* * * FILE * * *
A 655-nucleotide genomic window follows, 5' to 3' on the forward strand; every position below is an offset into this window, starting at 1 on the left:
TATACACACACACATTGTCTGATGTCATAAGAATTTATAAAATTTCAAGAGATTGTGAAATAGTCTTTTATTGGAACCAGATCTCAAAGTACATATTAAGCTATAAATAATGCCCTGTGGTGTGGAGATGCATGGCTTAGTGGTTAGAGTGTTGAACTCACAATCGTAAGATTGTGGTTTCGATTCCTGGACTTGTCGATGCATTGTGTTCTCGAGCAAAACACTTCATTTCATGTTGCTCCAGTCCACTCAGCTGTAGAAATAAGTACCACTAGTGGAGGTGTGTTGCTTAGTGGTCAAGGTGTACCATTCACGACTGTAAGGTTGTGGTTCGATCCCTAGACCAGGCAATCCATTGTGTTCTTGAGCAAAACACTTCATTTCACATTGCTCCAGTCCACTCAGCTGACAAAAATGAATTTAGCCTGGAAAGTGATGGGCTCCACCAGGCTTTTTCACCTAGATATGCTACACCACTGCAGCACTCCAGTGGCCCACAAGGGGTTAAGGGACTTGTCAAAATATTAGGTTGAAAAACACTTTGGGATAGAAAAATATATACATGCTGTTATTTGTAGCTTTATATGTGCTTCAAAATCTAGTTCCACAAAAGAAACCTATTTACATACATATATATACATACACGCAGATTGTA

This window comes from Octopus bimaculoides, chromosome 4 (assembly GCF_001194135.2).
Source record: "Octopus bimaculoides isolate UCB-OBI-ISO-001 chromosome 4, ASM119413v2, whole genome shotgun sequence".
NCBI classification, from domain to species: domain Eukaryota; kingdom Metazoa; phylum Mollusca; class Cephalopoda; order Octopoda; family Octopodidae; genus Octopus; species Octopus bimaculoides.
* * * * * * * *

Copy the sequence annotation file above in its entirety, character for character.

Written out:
A 655-nucleotide genomic window follows, 5' to 3' on the forward strand; every position below is an offset into this window, starting at 1 on the left:
TATACACACACACATTGTCTGATGTCATAAGAATTTATAAAATTTCAAGAGATTGTGAAATAGTCTTTTATTGGAACCAGATCTCAAAGTACATATTAAGCTATAAATAATGCCCTGTGGTGTGGAGATGCATGGCTTAGTGGTTAGAGTGTTGAACTCACAATCGTAAGATTGTGGTTTCGATTCCTGGACTTGTCGATGCATTGTGTTCTCGAGCAAAACACTTCATTTCATGTTGCTCCAGTCCACTCAGCTGTAGAAATAAGTACCACTAGTGGAGGTGTGTTGCTTAGTGGTCAAGGTGTACCATTCACGACTGTAAGGTTGTGGTTCGATCCCTAGACCAGGCAATCCATTGTGTTCTTGAGCAAAACACTTCATTTCACATTGCTCCAGTCCACTCAGCTGACAAAAATGAATTTAGCCTGGAAAGTGATGGGCTCCACCAGGCTTTTTCACCTAGATATGCTACACCACTGCAGCACTCCAGTGGCCCACAAGGGGTTAAGGGACTTGTCAAAATATTAGGTTGAAAAACACTTTGGGATAGAAAAATATATACATGCTGTTATTTGTAGCTTTATATGTGCTTCAAAATCTAGTTCCACAAAAGAAACCTATTTACATACATATATATACATACACGCAGATTGTA

This window comes from Octopus bimaculoides, chromosome 4 (assembly GCF_001194135.2).
Source record: "Octopus bimaculoides isolate UCB-OBI-ISO-001 chromosome 4, ASM119413v2, whole genome shotgun sequence".
NCBI classification, from domain to species: domain Eukaryota; kingdom Metazoa; phylum Mollusca; class Cephalopoda; order Octopoda; family Octopodidae; genus Octopus; species Octopus bimaculoides.